Pinyon Jay Gymnorhinus cyanocephalus
Version: 2.0 — Published March 19, 2020
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The Pinyon Jay was first informally described in 1833 by German naturalist Alexander Philipp Maximilian in his Reise in das Innere Nord Amerika (cited in Palmer ). The species was once known as Maximilian's Jay and for a time placed in genus Cyanocephalus (e.g., 16).
No comprehensive analysis of geographic variation in morphology has been done for the Pinyon Jay. Limited variation in bill size and shape as well as slight differences in plumage coloration has been reported, and 3 subspecies have been proposed (32, 18, 33, 20). However, none of the proposals have been adopted (34). In the proposals, Northern Rocky Mountain breeders are said to have shorter and slightly decurved bills. Individuals from the Great Basin mountain ranges and the central and southern Rockies are said to have slightly longer and straighter bills, whereas those in southern California and northern Baja California, Mexico are reported to have relatively longer and wider bills. The differences in color described may be artifacts of age and wear (33). Also, differences in bill size and shape may reflect type of cone and pine seed harvested for caching, as has been documented for Woodhouse's Scrub-Jay (Aphelocoma woodhouseii) (35).
None, but see Systematics: Geographic Variation.
The Pinyon Jay is the sole species in genus Gymnorhinus. Based on nuclear and mitochondrial DNAs for representatives of all 7 New World jay genera (Aphelocoma, Calocitta, Cyanocitta, Cyanocorax, Cyanolyca, Gymnorhinus, Psilorhinus), Fernando et al. (36) found the Pinyon Jay to be sister to the Cyanocitta clade, which includes the Steller’s Jay (C. stelleri) and the Blue Jay (C. cristata). They estimated the divergence between Gymnorhinus and Cyanocitta to be about 3.5 million years ago, in the mid-Pliocene. They found the Gymnorhinus + Cyanocitta pair to be sister to genus Aphelocoma, which includes the scrub-jays and the Mexican Jay (A. wollweberi). The New World jays had been shown earlier to be a monophyletic group (37; see 38).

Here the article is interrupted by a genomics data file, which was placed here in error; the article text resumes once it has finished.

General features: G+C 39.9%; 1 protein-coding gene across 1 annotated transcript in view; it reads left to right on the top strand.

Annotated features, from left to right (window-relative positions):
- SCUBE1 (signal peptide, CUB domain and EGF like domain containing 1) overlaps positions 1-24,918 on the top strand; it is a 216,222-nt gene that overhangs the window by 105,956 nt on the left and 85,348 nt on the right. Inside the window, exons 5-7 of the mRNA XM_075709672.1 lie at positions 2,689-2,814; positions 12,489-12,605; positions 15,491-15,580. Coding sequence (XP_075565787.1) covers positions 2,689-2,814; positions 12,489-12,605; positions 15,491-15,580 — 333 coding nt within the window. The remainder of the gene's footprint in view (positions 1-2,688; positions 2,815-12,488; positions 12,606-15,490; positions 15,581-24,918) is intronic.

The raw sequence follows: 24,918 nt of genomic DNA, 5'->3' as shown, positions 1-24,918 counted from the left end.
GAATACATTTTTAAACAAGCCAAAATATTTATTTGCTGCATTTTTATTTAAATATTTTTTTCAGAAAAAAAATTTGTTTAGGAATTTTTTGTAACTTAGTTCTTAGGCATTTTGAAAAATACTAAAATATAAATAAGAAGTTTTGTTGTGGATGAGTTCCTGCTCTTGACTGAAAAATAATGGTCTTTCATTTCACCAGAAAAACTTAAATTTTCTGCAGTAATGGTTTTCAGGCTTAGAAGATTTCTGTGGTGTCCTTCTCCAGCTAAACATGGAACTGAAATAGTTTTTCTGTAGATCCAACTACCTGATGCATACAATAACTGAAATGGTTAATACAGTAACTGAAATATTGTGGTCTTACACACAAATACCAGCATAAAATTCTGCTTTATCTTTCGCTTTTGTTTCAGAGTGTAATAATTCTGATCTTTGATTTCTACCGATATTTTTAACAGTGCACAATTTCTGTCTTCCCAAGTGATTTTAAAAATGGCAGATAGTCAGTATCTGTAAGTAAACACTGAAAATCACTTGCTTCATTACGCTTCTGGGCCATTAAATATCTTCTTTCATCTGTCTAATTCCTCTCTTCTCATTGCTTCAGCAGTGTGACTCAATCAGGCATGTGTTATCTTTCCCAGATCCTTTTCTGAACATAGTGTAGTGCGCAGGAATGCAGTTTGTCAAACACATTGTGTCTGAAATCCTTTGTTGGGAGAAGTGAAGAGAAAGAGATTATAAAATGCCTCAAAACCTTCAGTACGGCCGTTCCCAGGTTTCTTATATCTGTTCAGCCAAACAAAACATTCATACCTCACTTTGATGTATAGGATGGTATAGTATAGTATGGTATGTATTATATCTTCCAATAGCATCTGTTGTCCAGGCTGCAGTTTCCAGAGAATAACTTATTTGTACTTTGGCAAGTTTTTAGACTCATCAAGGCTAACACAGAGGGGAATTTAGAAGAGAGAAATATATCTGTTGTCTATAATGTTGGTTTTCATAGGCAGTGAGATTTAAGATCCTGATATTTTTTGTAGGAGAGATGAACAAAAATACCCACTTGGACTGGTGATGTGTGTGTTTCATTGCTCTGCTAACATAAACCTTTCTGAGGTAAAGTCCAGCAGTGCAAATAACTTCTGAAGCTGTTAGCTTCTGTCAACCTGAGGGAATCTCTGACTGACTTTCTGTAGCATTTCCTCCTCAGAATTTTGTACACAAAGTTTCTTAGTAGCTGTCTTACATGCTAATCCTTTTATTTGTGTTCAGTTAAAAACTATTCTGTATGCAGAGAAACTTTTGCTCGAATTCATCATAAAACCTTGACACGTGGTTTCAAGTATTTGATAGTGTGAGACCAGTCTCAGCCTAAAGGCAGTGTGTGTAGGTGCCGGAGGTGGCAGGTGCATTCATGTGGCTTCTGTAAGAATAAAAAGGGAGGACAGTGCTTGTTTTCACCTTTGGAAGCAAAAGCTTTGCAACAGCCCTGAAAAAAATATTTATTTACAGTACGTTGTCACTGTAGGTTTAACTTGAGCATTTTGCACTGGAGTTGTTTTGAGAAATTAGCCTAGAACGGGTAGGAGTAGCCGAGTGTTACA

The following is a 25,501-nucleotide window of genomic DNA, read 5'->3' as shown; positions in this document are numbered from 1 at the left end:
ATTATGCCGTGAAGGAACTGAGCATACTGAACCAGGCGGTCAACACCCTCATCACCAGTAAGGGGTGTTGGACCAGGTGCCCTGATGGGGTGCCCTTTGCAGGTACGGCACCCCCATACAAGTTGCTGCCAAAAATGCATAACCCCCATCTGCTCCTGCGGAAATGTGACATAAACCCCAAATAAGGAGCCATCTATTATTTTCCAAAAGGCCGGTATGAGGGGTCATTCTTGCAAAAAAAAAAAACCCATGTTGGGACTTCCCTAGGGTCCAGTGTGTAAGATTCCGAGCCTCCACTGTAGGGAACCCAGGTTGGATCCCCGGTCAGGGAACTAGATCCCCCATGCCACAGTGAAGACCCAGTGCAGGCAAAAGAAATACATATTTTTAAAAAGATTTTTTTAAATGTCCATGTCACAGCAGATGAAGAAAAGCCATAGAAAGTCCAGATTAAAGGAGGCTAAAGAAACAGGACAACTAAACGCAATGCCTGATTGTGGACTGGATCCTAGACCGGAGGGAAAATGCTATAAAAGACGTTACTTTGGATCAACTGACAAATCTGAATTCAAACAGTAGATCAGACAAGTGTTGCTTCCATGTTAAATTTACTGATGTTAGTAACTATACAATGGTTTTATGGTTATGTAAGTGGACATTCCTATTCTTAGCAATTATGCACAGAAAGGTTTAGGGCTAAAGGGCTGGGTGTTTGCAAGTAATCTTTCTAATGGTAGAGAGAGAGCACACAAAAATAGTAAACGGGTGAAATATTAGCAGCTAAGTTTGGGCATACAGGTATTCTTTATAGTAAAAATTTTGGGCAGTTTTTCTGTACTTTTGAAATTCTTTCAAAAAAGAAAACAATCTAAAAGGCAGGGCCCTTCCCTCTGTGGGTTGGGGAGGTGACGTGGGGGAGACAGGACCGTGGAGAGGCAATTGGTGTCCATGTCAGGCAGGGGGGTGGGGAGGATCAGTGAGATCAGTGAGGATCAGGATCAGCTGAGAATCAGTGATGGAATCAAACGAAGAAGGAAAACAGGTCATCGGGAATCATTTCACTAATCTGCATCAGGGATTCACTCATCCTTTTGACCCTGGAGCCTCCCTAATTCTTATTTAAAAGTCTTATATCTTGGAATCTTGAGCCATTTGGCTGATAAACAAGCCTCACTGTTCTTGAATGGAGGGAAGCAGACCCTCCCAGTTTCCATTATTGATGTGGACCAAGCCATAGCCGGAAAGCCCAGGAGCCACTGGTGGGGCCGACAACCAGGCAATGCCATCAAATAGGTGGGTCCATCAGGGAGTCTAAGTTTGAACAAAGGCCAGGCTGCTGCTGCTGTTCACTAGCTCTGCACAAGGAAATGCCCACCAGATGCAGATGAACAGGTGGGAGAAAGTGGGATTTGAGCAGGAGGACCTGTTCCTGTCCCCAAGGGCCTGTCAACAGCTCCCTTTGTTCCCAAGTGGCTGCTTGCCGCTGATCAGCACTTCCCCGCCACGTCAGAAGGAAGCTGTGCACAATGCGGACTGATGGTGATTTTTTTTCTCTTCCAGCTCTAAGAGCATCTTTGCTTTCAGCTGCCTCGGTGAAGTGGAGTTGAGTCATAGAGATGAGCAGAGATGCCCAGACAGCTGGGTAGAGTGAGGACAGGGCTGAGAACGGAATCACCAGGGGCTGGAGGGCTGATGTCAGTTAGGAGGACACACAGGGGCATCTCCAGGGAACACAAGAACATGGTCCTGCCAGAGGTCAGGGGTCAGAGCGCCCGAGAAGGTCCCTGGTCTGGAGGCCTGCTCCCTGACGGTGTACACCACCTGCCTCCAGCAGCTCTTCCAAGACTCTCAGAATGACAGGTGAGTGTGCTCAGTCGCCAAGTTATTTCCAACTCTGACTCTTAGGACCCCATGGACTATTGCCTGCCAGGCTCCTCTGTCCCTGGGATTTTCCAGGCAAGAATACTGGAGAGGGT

Resemblance between the Pinyon Jay and the Clark’s Nutcracker (Nucifraga columbiana) led some earlier authors to ally the Pinyon Jay with Old World corvids (e.g., 39) or consider them intermediate between New World and Old World jays with uncertain relationships (e.g., 40, 19).
Generic (Gymnorhinus) and specific (cyanocephalus) names from Latin: Gymno = bare, rhinus = nostril; cyano = blue, and cephalus = head.
A fossil jay from late Miocene (Miocitta galbreathi) resembled present-day Clark's Nutcracker (Nucifraga columbiana) and Pinyon Jay (41). The specimen was collected near Peetz (Logan County) in northeastern Colorado. Pinyon pines were also in existence in the late Miocene, indicating that the bird and pinyon pine were present at the same time (6). An extralimital record exists from San Josecito Caves in the Sierra Madre Oriental, Nuevo León, Mexico, from late Pleistocene. Present-day populations in central New Mexico are about 1,000 km from the caves (42). Pinyon–juniper expansions occurred into this region during late Pleistocene (43) and could have been assisted by the Pinyon Jay.